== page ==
By Dr Haider Shah
December 13, 2014
The demon of blasphemy has gone berserk. After targeting the poor, illiterate and deprived sections of our society it has turned its attention towards those who live off the fat of the land. How life suddenly turned topsy-turvy for the stylish morning anchor Shaista Wahidi when a mischief monger from a rival channel actively promoted a blasphemy allegation against her morning show we have already seen in the recent past. So potent is the weapon of the blasphemy charge that the biggest private channel in the country was stabbed and wounded by a handful of hardwired instigators. And now blasphemy has the most interesting victim. The pop singer-turned-cleric-cum-fashion designer Junaid Jamshed is now in the jaws of this demon.
In all honesty, while I feel a bit sorry for the hapless sermoniser on the one hand, I draw some comfort from the fact as well that now the potential destructive power of the blasphemy laws and related rhetoric can be seen in its full, horrific detail. This latest episode again reminds me of the story of two cadaver (corpse for anatomy) supply criminals, which I narrated in a column about two years ago. Burke and Hare, two poor opportunists from a 19th century Edinburgh slum area, accidently found a new moneymaking opportunity by supplying the corpse of an old tenant to Dr Knox of the University of Edinburgh to reclaim the debt the dead tenant owed them. Like vultures, they started spotting old and abandoned persons and would bring them to their lodging to let them die and, realising profit from the corpse supply to Dr Knox, instead of waiting for natural death, they started suffocating their drunk victims to death for a quicker delivery. After some local uproar over the missing persons, the police arrested the criminals when one day a student of the university was murdered by the two and his corpse was supplied to the medical school. As long as blasphemy had its jaws upon the poor like Aasia, Rimsha and Shama Bibi, little did we care about the issue. A little alarm was caused when, more recently, two Karachi University Religious Studies professors were killed in broad daylight over alleged blasphemy charges. However, for the first time, we see the sinister shadow falling upon someone who had iconised faith-coated piety for the rich and fashionable. Using his celebrity status he became a very sought after showbiz cleric, threatening the monopoly of the likes of Aamir Liaqat.
On the Rationalist Society forum we have had frequent discussions over many misogynist statements made by Junaid Jamshed. Unfortunately, often the first deadly symptom of born again faithfuls is the tendency to consider females inferior to men. This is a great disservice that clerics like Maulana Tariq Jamil are doing to society when they turn useful contributors of social services into self-centred male chauvinists. Jamshed’s music was a source of comfort to millions of music lovers who would listen to his songs to neutralise the toxic effect of our stressful lives. Ever since Junaid Jamshed became Tariq Jamil’s disciple, the country lost that singer. Instead was born a highly arrogant male chauvinist who equated piety with the propagation of irrational views about women’s role in society. On one programme he forced a morning show host to wear a Hijab and then went on declaring that he had banned his wife’s driving as that was against Islam. His recent outburst against women that has led to him becoming a fugitive is therefore just a manifestation of his newly prejudiced thinking, installed by the Tableeghi programmers in his brain. In that way, Junaid is himself a victim of surgery gone wrong.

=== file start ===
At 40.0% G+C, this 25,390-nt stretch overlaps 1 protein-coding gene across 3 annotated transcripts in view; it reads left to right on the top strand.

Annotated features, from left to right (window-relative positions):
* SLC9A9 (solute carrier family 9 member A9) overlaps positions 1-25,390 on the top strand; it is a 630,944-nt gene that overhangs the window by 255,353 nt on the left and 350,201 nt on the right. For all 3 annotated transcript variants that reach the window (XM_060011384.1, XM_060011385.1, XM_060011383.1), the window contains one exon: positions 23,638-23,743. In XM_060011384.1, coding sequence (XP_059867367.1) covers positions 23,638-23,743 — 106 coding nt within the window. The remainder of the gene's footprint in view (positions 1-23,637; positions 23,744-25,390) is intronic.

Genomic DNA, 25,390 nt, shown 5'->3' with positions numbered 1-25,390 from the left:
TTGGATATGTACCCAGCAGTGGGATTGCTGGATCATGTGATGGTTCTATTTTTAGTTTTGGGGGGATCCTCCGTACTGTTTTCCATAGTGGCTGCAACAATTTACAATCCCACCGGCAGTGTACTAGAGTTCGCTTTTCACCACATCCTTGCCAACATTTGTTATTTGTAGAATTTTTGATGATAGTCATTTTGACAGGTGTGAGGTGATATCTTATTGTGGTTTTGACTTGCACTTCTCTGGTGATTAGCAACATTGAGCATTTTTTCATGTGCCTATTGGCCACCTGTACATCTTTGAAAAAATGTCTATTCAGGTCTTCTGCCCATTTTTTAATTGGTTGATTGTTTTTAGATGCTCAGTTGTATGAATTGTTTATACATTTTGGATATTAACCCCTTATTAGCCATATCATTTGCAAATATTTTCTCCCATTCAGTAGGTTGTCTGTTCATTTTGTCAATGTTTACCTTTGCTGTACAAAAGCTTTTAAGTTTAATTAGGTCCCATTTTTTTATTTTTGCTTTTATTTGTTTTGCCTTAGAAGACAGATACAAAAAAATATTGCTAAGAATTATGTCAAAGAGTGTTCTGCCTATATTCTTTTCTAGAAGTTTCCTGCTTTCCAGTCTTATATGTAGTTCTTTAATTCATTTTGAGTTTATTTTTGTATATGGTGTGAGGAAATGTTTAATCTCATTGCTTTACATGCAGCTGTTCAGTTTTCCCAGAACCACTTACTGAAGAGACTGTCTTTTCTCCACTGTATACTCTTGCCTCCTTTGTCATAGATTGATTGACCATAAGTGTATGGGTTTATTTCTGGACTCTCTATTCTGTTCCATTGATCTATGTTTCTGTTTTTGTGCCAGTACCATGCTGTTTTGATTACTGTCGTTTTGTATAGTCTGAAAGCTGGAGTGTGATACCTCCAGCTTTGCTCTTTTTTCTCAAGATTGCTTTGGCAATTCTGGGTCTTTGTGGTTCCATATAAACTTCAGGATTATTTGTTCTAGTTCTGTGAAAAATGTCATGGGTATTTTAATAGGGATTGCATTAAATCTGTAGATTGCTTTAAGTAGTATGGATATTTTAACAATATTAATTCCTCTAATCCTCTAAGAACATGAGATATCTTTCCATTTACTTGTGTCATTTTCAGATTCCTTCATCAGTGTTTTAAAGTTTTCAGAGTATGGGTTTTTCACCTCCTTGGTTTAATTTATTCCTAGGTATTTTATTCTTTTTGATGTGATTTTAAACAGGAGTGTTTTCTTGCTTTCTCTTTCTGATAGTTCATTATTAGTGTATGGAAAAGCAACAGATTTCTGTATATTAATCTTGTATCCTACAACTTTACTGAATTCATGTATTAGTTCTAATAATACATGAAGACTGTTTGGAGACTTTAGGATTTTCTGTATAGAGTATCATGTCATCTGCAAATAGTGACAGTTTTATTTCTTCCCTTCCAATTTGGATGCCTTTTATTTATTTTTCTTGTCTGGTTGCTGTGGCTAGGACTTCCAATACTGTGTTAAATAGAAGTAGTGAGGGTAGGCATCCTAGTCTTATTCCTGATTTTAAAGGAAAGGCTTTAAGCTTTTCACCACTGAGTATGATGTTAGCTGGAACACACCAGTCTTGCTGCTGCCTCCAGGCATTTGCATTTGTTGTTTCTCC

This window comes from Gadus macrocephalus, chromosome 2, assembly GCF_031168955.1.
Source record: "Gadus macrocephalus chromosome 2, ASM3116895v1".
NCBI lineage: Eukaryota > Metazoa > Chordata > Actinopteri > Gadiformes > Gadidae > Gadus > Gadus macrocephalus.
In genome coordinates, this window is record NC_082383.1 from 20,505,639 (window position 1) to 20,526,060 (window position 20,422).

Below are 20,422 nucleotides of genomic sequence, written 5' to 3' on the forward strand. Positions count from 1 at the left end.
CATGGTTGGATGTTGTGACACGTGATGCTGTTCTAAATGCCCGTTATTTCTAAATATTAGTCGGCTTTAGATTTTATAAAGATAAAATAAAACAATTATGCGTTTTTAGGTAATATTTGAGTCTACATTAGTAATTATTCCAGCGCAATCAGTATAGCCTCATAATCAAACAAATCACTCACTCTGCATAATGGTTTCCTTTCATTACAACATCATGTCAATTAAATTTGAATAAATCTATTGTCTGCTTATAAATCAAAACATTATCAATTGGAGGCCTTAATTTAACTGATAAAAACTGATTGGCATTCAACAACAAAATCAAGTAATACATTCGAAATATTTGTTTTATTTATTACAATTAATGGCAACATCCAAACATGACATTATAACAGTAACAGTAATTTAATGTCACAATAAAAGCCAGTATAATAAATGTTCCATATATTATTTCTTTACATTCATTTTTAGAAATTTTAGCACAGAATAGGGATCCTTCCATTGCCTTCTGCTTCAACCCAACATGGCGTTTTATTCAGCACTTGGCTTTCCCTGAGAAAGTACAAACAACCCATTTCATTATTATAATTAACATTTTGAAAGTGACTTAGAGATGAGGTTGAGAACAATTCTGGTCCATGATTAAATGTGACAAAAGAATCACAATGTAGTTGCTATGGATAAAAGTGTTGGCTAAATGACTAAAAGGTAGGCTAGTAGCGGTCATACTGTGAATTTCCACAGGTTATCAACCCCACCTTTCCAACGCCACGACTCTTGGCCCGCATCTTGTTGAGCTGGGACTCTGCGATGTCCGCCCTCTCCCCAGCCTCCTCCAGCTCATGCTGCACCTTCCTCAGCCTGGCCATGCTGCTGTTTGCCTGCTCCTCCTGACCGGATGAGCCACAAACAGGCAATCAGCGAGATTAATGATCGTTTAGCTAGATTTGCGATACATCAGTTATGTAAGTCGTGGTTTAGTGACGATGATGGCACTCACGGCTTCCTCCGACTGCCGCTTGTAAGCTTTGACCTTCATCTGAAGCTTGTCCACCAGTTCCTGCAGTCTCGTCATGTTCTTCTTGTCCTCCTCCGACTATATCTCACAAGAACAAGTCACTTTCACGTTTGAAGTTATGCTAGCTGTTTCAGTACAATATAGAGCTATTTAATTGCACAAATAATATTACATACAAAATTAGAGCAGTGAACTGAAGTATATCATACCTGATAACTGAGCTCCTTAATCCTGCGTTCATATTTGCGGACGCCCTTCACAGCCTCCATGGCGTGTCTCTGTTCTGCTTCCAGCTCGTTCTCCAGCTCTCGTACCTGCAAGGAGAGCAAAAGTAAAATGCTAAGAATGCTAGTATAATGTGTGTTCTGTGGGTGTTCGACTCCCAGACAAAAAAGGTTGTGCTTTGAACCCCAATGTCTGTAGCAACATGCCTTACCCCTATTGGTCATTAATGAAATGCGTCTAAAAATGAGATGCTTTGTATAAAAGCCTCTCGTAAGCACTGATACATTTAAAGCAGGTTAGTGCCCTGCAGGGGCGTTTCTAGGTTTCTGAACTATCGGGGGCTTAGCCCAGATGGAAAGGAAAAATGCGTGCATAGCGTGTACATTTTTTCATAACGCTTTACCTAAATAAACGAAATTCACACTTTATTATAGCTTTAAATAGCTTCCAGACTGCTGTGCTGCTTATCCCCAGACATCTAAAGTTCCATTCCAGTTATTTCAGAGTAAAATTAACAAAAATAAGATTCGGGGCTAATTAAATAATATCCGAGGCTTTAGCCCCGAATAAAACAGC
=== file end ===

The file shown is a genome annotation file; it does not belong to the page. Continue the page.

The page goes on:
In Pakistan, hypocrisy is institutionalised on various levels of society. Junaid Jamshed constantly issued venomous statements against the 100 million living females of Pakistan yet he remained a darling of the media and its viewers. Neither was he ever boycotted nor did his super expensive apparel business suffer. However, hardly had he uttered something that referred to a personality from the distant past, so strong was the reaction that he had to flee alive from his Dil Dil Pakistan. Day and night Junaid Jamshed taught us that secularism was a synonym for evil. Today he has found refuge in the streets of London, a secular, evil city. The supporters of Junaid Jamshed rightly argue that he should be forgiven after he has apologised for his comments. But if we compare the cases of Aasia and Jamshed, we find Aasia a much more sympathy-deserving case. In Jamshed’s case the evidence of blasphemy is well established and irrefutable. In Aasia’s case the evidence is based on hearsay as no documentary proof is on record. Secondly, Junaid Jamshed made the comments fully knowing the nature of his offence as he has made a living out of religious sermons. Aasia is an illiterate, poor, rural Christian woman who cannot be imagined to fully appreciate the nature of blasphemy and related law.
A Baltistan’s judge’s verdict against Veena Malik, Dr Shaista Wahidi and Mir Shakil ur Rehman had already shown that the blasphemy law was like a loaded pistol left unguarded in a house full of children. Now, after Junaid Jamshed’s case, no one should feel safe from the pernicious reach of the tentacles of blasphemy. Pakistani society and its sensible opinion makers should revisit this burning issue as sleeping over grave matters is hardly a strategy at all.
Dr Haider Shah teaches public policy in the UK and is the founding member of the Rationalist Society of Pakistan. He can be reached at firstname.lastname@example.org